Is Diana the Musical the first domino in the straight-to-streaming market?

Is Diana the first domino in the straight-to-streaming market?
 
 
And you thought Princess Diana’s actual story was dramatic?
 
In one of the biggest stories to hit the Covid-infused airwaves of late, the Producers of the new Broadway musical Diana announced they’d be doing a performance in the next few weeks . . . for no audience . . . but a ton of cameras.
 
That’s right, Diana is going to Netflix. It will premiere on the streaming network before Diana’s (currently scheduled) May 25th, 2021 Broadway opening.
 
A lot of people have been floating the idea of shooting a show as we wait out the pandemic. After all, the sets are sitting right there in the theaters . . . and the actors are sitting right there at home.
 
It makes sense why Netflix wanted this specific show. Diana is a big brand and a documentary – two things Netflix audiences love. And, Netflix makes decisions on data. I’m sure they know how many people will watch the musical based on how many people have devoured other Diana content on their site. (Ahhh, digital stats – aren’t they great?)
 
Now, the question is . . . will other shows follow? Which ones? And will it happen during the pandemic? Or when Broadway comes back? And will Diana sell more tickets because of this stream?
 
So many questions . . . because it’s such an exciting idea.
 
What’s awesome to me is that Broadway is a business that does NOT like to take risks. But as I mentioned in this blog, now is not a time for a “We can’t” about anything.
 
And major kudos to the Producers and Creative Team and all the unions involved for going for it.
 
Because first, a whole bunch of people are going to get paid. And right now, our artists, musicians, stagehands and everyone needs the work.
 
And second, once one show does something like this, a whole host of others will follow.
 
Yep, a new model just got made. And it’s a good one.
Because it will raise the awareness for a new title before the show arrives on Broadway, which is the hardest thing for any new show to do.  It’s like releasing a cast album before the show opens.  (Waitress did this successfully in recent years, and of course, Jesus Christ Superstar was the first and best example of making a brand before Broadway.)
That’s right, I think streaming is the new cast album.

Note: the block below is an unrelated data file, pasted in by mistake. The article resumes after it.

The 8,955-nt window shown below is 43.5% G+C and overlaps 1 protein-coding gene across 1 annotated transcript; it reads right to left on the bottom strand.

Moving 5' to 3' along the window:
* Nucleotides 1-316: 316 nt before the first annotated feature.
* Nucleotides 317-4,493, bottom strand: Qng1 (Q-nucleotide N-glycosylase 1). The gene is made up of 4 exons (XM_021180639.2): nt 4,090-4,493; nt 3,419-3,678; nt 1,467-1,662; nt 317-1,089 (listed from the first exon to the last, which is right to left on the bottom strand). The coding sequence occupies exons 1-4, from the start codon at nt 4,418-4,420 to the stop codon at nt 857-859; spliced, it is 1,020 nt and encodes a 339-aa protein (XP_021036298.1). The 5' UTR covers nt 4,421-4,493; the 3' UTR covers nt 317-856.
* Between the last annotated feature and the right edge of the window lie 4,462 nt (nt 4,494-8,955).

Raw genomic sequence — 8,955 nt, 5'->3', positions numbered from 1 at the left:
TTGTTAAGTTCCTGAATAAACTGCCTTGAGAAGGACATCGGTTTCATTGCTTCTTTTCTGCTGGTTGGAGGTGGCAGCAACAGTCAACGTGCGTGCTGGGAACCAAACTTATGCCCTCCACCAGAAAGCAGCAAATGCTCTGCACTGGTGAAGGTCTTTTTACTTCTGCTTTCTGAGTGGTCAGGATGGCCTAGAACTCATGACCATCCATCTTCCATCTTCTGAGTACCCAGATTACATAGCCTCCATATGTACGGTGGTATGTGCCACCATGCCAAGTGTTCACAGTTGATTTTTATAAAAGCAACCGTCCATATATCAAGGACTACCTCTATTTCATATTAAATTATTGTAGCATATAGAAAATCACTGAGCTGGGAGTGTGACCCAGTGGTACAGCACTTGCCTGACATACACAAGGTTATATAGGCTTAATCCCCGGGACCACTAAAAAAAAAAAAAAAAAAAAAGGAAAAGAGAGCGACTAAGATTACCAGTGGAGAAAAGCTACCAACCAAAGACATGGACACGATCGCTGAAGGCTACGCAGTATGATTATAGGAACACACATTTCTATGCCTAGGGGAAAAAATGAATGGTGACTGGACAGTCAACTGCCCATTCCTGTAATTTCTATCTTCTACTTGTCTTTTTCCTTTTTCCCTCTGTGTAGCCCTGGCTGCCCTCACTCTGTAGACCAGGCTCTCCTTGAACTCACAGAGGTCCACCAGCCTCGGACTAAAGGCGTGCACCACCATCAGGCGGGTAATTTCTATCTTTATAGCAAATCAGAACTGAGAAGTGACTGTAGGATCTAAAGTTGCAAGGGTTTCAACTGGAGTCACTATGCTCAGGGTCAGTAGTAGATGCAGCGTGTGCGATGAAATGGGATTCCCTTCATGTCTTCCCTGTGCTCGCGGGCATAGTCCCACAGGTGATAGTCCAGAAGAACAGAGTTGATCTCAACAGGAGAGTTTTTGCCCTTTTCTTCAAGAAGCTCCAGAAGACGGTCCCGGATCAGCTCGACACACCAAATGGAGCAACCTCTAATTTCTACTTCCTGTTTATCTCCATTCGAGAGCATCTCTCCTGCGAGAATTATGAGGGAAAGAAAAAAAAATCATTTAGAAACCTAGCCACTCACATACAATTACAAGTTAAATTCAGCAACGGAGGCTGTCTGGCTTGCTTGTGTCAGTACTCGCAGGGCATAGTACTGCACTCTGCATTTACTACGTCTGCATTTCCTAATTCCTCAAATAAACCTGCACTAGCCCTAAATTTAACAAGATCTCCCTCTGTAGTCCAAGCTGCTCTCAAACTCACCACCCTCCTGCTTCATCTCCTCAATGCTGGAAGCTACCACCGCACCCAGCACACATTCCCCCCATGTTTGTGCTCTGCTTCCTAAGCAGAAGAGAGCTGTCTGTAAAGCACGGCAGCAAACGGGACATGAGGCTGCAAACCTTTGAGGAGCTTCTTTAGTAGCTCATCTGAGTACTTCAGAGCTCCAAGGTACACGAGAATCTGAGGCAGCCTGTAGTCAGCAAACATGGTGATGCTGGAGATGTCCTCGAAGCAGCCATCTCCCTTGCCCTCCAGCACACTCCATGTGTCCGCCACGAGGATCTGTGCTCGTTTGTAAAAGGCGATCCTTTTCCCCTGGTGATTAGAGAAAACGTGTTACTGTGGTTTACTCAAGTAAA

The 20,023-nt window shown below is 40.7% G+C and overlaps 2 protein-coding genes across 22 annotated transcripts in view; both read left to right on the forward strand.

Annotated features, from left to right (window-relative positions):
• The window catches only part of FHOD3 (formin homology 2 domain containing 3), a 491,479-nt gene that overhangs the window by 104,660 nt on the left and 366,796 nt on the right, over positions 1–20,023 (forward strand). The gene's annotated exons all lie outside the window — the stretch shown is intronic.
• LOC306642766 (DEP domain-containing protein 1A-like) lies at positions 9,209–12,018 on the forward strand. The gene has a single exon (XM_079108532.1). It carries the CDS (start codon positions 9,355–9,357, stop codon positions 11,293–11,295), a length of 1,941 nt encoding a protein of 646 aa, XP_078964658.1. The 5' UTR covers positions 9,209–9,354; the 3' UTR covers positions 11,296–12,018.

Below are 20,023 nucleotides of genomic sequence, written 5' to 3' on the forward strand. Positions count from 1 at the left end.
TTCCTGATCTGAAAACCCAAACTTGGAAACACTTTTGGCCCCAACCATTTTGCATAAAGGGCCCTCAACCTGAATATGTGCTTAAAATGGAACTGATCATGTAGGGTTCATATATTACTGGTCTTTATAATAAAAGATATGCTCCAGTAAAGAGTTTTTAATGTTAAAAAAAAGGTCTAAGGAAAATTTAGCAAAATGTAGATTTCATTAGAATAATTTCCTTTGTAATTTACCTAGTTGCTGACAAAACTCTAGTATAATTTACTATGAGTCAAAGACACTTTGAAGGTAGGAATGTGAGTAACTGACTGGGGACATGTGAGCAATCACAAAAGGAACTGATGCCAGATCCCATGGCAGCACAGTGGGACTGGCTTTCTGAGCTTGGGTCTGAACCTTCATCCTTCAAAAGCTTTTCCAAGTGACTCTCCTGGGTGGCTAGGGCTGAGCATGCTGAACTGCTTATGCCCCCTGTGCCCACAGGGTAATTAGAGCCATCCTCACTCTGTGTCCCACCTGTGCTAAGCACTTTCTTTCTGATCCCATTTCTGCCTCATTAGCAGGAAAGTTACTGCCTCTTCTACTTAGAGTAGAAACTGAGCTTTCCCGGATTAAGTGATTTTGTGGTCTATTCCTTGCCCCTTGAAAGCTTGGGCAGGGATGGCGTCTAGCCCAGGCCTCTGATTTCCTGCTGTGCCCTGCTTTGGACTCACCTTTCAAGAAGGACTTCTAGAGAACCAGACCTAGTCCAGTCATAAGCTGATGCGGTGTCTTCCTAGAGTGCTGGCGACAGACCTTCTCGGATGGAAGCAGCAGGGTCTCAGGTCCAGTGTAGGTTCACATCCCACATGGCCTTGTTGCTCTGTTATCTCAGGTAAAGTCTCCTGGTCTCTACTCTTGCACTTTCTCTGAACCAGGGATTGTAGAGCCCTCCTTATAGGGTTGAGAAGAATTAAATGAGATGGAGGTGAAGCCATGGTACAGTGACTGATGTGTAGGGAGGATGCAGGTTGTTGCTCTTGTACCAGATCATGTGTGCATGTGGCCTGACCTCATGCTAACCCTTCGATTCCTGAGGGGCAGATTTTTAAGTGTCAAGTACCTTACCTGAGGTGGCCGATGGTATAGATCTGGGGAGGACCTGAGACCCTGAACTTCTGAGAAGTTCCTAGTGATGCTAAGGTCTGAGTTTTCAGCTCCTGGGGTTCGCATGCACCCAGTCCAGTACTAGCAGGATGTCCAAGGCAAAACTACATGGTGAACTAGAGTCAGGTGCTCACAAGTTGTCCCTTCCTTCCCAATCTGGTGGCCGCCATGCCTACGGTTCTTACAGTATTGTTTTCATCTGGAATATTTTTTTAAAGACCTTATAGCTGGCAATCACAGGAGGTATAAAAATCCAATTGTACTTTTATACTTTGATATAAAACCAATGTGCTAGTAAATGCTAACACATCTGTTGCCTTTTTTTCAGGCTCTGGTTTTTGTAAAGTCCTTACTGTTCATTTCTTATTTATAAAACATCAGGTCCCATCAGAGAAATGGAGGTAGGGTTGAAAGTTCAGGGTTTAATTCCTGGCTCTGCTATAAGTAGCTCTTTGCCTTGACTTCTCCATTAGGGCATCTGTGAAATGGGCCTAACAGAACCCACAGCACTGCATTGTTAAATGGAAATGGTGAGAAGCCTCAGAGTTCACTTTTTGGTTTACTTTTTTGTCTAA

And I’ll predict it right now . . . regardless of how the Broadway show performs (and I’m hearing great things) . . . it will do better on Broadway, on tour, and for the rest of its licensing life, because they made this deal.
 
Now . . . what show will Netflix go after next?
 
– – – – –
We posted a survey about streaming on Monday . . . did you see it? Click here to ask your question about this emerging model for Broadway or for your show!
 

Your questions about going virtual, streaming, and putting shows online.

My first gig as a Company Manager was the 1st National Tour of Jekyll & Hyde in 1999. I was a rookie, and I made a lot of mistakes.
 
The biggest mistake I made was not answering questions before someone asked.
 
I would get asked about housing in an upcoming city, opening night tickets, and much more.
 
And often, I got frustrated and thought, “I’m so busy trying to get us to the next city. I’ll get those answers to everyone when I have them!”
 
Then I realized something . . . if these questions were coming up over and over, then they were important to my company. And it was my job to get them answers, even if I didn’t think they needed them!
 
Because if I wasn’t providing the proper information to my company then I wasn’t doing the best job. (Company Managers, Producers, Directors, and leaders of all types need to “read the minds” of the people they lead.)
 
After getting some great feedback from a mentor, I established a principle:
 
If I received the same question 2x then I had to provide the answer immediately . . . because if I got the same question 3x, I failed.
 
Well, I’ve gotten about 300 questions about Broadway shows, Off Broadway shows, high school shows, community theater shows, and ALL types of shows going virtual in the past 3 months. And with greater frequency in the last 3 weeks!